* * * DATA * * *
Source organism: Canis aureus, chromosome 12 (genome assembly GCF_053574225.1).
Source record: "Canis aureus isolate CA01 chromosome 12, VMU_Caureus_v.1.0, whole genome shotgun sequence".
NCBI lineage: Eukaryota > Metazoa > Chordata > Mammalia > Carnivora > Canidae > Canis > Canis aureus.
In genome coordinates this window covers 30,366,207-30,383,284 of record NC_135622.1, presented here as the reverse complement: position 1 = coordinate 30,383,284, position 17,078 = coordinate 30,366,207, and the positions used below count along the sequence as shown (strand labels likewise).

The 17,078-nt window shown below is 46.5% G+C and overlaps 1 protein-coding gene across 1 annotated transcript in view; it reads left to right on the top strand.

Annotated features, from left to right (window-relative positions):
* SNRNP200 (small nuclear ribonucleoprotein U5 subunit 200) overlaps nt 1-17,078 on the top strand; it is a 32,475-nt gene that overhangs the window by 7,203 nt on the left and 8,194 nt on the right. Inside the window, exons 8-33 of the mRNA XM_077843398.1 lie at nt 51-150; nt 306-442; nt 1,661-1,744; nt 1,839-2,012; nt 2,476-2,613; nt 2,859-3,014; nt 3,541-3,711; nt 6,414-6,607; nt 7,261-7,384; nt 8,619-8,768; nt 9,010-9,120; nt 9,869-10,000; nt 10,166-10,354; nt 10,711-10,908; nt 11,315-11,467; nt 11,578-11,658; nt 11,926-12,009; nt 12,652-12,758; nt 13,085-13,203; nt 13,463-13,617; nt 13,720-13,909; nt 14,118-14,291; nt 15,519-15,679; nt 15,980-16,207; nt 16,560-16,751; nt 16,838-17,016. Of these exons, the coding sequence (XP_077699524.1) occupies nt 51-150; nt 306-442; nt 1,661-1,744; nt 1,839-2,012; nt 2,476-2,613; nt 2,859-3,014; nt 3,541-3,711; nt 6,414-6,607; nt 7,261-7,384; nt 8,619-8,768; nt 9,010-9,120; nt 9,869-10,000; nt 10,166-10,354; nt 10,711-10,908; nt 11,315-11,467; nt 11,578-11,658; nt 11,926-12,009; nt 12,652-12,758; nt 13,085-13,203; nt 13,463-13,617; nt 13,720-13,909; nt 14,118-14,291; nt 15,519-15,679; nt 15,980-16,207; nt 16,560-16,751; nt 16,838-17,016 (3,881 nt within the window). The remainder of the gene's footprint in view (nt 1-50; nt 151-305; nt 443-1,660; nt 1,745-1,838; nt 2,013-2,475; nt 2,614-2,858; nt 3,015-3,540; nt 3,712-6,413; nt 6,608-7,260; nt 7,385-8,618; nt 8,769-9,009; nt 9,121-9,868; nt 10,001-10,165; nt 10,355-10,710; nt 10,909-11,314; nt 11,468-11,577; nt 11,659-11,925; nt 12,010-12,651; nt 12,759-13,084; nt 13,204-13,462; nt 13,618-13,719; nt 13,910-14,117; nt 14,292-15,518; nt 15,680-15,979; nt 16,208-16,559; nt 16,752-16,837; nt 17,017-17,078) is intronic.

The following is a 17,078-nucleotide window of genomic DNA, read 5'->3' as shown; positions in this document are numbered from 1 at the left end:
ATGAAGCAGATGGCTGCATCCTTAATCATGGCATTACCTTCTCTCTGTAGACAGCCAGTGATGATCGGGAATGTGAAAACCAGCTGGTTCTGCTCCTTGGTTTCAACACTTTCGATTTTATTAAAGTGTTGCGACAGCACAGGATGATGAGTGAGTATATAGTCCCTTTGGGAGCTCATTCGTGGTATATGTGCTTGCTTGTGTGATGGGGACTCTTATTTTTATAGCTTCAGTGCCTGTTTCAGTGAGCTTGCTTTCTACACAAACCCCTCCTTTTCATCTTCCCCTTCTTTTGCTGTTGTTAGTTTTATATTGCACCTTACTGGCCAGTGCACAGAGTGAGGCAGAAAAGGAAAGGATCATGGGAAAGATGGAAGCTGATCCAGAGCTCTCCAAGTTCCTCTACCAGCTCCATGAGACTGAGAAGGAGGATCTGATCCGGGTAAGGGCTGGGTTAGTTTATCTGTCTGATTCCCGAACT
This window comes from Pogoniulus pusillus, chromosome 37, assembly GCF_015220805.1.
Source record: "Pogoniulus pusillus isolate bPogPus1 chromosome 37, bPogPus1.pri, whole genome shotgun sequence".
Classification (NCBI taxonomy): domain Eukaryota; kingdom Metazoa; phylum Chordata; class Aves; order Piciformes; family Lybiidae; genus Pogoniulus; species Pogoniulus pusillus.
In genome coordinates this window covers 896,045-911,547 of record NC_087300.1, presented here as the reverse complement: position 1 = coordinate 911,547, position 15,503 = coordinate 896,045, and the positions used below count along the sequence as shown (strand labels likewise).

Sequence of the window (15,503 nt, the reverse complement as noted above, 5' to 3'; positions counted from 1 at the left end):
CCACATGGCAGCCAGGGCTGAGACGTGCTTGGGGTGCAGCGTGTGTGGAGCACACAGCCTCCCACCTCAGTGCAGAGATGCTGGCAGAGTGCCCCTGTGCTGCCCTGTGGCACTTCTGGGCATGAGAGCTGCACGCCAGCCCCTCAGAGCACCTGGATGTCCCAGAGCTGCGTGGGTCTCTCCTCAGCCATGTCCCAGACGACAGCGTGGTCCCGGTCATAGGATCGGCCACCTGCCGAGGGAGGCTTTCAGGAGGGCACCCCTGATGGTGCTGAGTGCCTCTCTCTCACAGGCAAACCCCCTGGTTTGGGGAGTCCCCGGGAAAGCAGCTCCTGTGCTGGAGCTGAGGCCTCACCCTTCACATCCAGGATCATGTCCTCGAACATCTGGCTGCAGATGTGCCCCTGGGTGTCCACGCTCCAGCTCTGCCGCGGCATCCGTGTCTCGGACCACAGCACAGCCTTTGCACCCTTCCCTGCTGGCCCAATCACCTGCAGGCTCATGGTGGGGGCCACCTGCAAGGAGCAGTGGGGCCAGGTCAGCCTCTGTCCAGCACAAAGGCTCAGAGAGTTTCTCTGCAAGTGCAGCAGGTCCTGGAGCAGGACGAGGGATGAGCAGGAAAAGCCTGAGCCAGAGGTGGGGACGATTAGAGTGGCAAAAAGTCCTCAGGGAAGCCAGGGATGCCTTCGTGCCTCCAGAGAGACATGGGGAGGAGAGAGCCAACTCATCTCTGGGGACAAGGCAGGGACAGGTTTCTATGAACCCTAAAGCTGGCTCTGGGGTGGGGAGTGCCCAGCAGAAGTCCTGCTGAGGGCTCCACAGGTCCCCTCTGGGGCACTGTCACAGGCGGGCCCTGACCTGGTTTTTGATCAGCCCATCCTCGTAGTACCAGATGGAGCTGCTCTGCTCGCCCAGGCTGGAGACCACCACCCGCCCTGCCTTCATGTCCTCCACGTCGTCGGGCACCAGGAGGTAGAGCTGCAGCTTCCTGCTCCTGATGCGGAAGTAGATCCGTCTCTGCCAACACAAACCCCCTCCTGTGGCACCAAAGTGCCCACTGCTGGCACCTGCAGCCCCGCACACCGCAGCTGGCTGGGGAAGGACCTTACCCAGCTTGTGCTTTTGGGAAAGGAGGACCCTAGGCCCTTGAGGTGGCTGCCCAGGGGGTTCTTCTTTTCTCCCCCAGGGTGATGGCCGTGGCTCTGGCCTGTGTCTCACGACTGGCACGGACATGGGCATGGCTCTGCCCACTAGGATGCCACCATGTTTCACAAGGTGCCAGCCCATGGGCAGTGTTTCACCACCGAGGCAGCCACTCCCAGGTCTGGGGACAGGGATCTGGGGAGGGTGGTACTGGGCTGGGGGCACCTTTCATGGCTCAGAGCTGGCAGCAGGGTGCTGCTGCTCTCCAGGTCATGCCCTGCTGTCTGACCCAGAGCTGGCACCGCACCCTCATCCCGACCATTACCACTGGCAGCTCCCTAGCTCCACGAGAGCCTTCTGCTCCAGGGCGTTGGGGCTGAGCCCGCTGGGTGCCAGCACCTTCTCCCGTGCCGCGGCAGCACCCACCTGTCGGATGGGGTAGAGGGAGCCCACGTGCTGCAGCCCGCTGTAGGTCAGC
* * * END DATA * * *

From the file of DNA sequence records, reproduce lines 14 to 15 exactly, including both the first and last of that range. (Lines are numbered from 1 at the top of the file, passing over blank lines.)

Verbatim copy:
Sequence of the window (15,503 nt, the reverse complement as noted above, 5' to 3'; positions counted from 1 at the left end):
CCACATGGCAGCCAGGGCTGAGACGTGCTTGGGGTGCAGCGTGTGTGGAGCACACAGCCTCCCACCTCAGTGCAGAGATGCTGGCAGAGTGCCCCTGTGCTGCCCTGTGGCACTTCTGGGCATGAGAGCTGCACGCCAGCCCCTCAGAGCACCTGGATGTCCCAGAGCTGCGTGGGTCTCTCCTCAGCCATGTCCCAGACGACAGCGTGGTCCCGGTCATAGGATCGGCCACCTGCCGAGGGAGGCTTTCAGGAGGGCACCCCTGATGGTGCTGAGTGCCTCTCTCTCACAGGCAAACCCCCTGGTTTGGGGAGTCCCCGGGAAAGCAGCTCCTGTGCTGGAGCTGAGGCCTCACCCTTCACATCCAGGATCATGTCCTCGAACATCTGGCTGCAGATGTGCCCCTGGGTGTCCACGCTCCAGCTCTGCCGCGGCATCCGTGTCTCGGACCACAGCACAGCCTTTGCACCCTTCCCTGCTGGCCCAATCACCTGCAGGCTCATGGTGGGGGCCACCTGCAAGGAGCAGTGGGGCCAGGTCAGCCTCTGTCCAGCACAAAGGCTCAGAGAGTTTCTCTGCAAGTGCAGCAGGTCCTGGAGCAGGACGAGGGATGAGCAGGAAAAGCCTGAGCCAGAGGTGGGGACGATTAGAGTGGCAAAAAGTCCTCAGGGAAGCCAGGGATGCCTTCGTGCCTCCAGAGAGACATGGGGAGGAGAGAGCCAACTCATCTCTGGGGACAAGGCAGGGACAGGTTTCTATGAACCCTAAAGCTGGCTCTGGGGTGGGGAGTGCCCAGCAGAAGTCCTGCTGAGGGCTCCACAGGTCCCCTCTGGGGCACTGTCACAGGCGGGCCCTGACCTGGTTTTTGATCAGCCCATCCTCGTAGTACCAGATGGAGCTGCTCTGCTCGCCCAGGCTGGAGACCACCACCCGCCCTGCCTTCATGTCCTCCACGTCGTCGGGCACCAGGAGGTAGAGCTGCAGCTTCCTGCTCCTGATGCGGAAGTAGATCCGTCTCTGCCAACACAAACCCCCTCCTGTGGCACCAAAGTGCCCACTGCTGGCACCTGCAGCCCCGCACACCGCAGCTGGCTGGGGAAGGACCTTACCCAGCTTGTGCTTTTGGGAAAGGAGGACCCTAGGCCCTTGAGGTGGCTGCCCAGGGGGTTCTTCTTTTCTCCCCCAGGGTGATGGCCGTGGCTCTGGCCTGTGTCTCACGACTGGCACGGACATGGGCATGGCTCTGCCCACTAGGATGCCACCATGTTTCACAAGGTGCCAGCCCATGGGCAGTGTTTCACCACCGAGGCAGCCACTCCCAGGTCTGGGGACAGGGATCTGGGGAGGGTGGTACTGGGCTGGGGGCACCTTTCATGGCTCAGAGCTGGCAGCAGGGTGCTGCTGCTCTCCAGGTCATGCCCTGCTGTCTGACCCAGAGCTGGCACCGCACCCTCATCCCGACCATTACCACTGGCAGCTCCCTAGCTCCACGAGAGCCTTCTGCTCCAGGGCGTTGGGGCTGAGCCCGCTGGGTGCCAGCACCTTCTCCCGTGCCGCGGCAGCACCCACCTGTCGGATGGGGTAGAGGGAGCCCACGTGCTGCAGCCCGCTGTAGGTCAGC